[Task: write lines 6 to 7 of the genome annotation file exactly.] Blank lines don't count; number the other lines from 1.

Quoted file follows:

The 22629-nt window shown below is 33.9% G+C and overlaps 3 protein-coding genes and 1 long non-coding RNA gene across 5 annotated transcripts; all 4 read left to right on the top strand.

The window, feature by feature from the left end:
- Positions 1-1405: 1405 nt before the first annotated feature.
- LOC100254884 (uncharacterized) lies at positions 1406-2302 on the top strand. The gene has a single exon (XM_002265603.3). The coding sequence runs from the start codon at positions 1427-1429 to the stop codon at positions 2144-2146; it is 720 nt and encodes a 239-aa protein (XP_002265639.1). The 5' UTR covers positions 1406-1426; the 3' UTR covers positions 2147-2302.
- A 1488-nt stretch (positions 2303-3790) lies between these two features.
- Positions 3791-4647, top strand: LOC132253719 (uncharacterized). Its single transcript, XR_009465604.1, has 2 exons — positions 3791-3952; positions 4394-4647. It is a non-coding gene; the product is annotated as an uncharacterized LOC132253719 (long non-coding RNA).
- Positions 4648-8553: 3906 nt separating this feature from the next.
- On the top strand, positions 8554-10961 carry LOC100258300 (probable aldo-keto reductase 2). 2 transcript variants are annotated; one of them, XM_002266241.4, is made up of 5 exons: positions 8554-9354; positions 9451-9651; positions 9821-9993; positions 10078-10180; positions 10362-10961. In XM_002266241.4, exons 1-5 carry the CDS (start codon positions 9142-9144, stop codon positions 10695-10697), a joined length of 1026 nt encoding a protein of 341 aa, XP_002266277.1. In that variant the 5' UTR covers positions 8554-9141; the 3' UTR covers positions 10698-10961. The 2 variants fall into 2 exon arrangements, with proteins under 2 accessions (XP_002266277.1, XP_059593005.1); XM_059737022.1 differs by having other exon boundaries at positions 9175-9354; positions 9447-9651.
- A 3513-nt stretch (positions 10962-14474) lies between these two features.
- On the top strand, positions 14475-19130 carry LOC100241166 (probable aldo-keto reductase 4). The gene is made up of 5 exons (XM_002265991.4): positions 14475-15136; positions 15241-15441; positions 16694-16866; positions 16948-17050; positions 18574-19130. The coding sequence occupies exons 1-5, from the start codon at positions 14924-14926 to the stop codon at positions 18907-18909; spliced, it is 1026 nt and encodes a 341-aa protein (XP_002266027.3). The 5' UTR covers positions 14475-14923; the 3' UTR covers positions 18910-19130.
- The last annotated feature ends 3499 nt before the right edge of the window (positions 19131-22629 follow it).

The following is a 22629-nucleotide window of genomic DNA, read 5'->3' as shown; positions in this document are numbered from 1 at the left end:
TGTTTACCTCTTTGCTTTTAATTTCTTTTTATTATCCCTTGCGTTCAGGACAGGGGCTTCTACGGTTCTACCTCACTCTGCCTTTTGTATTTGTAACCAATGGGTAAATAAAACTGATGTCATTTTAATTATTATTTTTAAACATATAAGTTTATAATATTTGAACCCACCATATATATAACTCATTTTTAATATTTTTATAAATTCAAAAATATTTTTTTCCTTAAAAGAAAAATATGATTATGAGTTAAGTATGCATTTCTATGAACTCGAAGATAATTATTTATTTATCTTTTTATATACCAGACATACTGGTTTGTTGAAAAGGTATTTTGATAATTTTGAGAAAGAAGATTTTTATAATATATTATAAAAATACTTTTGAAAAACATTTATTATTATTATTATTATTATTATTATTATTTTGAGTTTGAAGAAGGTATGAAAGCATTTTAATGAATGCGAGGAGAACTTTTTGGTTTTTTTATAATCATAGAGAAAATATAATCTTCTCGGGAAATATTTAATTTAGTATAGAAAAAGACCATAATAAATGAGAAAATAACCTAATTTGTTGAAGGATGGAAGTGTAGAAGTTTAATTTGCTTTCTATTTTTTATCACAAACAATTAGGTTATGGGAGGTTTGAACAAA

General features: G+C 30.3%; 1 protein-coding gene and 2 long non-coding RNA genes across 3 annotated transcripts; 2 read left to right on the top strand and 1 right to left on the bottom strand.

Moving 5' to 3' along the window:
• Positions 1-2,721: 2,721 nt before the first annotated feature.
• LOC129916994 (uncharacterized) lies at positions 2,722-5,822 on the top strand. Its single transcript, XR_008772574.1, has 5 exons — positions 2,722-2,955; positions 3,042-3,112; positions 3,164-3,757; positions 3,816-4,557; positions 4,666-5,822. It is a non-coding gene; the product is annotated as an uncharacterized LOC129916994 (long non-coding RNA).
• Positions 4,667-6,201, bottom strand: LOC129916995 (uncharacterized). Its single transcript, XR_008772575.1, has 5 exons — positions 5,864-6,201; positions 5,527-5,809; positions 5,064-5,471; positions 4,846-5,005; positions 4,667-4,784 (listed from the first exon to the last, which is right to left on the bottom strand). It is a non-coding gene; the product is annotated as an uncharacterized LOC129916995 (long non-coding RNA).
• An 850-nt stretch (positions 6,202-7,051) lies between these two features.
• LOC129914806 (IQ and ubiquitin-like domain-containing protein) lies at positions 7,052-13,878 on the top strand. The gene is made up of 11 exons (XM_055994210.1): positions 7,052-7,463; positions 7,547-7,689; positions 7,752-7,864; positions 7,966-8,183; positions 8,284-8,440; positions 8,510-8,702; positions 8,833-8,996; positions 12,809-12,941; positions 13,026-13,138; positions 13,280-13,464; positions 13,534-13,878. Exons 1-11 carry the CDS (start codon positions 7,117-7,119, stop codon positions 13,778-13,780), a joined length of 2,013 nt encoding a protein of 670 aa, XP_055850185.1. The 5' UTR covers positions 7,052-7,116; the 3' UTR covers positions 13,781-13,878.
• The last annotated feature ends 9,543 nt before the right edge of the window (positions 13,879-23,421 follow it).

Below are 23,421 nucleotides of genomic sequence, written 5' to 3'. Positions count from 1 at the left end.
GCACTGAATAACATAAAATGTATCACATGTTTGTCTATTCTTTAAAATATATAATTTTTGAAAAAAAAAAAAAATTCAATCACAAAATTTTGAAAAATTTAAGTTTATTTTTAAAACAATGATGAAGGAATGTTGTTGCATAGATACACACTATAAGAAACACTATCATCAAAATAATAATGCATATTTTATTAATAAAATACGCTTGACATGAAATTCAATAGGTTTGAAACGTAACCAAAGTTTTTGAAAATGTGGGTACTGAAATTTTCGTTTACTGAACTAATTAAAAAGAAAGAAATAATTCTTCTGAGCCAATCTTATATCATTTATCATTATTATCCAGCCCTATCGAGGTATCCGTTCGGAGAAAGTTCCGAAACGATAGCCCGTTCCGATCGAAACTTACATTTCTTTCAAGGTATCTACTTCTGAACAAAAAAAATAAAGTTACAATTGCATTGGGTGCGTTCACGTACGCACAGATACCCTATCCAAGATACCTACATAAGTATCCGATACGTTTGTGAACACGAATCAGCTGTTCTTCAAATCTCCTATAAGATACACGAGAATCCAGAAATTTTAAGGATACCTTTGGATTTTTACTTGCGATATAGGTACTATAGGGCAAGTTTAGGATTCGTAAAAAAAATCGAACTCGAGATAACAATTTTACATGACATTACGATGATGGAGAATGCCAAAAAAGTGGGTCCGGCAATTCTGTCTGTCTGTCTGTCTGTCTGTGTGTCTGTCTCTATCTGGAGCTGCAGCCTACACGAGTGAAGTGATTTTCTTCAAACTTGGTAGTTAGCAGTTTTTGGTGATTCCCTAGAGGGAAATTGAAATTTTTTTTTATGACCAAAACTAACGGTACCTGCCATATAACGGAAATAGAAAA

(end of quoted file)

- Positions 3791-4647, top strand: LOC132253719 (uncharacterized). Its single transcript, XR_009465604.1, has 2 exons — positions 3791-3952; positions 4394-4647. It is a non-coding gene; the product is annotated as an uncharacterized LOC132253719 (long non-coding RNA).
- Positions 4648-8553: 3906 nt separating this feature from the next.